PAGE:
House on Haunted Hill (1959)

Vincent Price plays millionaire Frederick Loren. He and his wife Annabelle invite five people over for a little "haunted house" party. The main rule being whoever stays one night will earn $10,000 as a prize. As the night progresses, all the guests are trapped inside with a myriad of scary ghosts and other freakish frights. While exterior shots of the house were filmed at the historic Frank Lloyd Wright-designed 1924 Ennis House in Los Feliz, California, the bulk of the film was shot on sound stages, depicting the interior of the house in a combination of styles, including 1890s Victorian, with gas chandeliers and sconces. The poster for the film included an illustration of a house in yet a third style, that of a fanciful four-story Romanesque structure.

  • TRIVIA: The large grosses for this film were noticed by Alfred Hitchcock. This led him to create his own low-budget horror film - Psycho.
  • GIMMICK: Emergo - An inflatable glow-in-the-dark skeleton that would fly over the audience during certain scenes.

The Tingler (1959)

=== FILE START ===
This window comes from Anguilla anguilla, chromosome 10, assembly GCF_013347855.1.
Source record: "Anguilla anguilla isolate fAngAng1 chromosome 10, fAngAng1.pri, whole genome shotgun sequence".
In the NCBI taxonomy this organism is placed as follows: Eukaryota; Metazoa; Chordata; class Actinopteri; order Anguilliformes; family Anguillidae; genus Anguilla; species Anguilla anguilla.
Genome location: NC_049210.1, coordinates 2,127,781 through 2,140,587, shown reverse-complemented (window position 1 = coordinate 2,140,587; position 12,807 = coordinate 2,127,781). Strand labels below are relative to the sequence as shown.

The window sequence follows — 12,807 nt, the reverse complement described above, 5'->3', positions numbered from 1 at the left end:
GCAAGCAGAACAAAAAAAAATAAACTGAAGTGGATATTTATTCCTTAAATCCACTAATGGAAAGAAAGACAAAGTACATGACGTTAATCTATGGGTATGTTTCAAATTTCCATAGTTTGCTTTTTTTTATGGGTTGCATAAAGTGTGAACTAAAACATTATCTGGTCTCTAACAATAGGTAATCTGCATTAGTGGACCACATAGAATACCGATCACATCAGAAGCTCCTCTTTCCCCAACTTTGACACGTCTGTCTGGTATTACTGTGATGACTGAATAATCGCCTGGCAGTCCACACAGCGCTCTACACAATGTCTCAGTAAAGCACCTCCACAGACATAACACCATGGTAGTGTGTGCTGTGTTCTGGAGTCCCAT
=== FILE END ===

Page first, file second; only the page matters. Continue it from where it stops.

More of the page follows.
A pathologist, Dr. Warren Chapin (Vincent Price) discovers a parasite in humans which feeds on fear that he names the "Tingler". The creature gets its name by making the spine of its host "tingle" when they are frightened. To make things worse, the more scared the host gets, the larger it grows. Robb White, the story author, said he was inspired to write The Tingler after seeing one of the rubber worms that makeup artist Dusick designed for House on Haunted Hill. There are, however, no rubber worms in House on Haunted Hill. In an interview Robb White said this movie was partly inspired by his encounter with a centipede while living in the British Virgin Islands. One of Castle's most famous cult classics and in our Top 3 favorites of his work. Bloody Bathtub: The film was shot in black and white but Castle also added one scene with color in which blood flows from a sink's water tap and a hand comes out of a bathtub filled with bright red blood.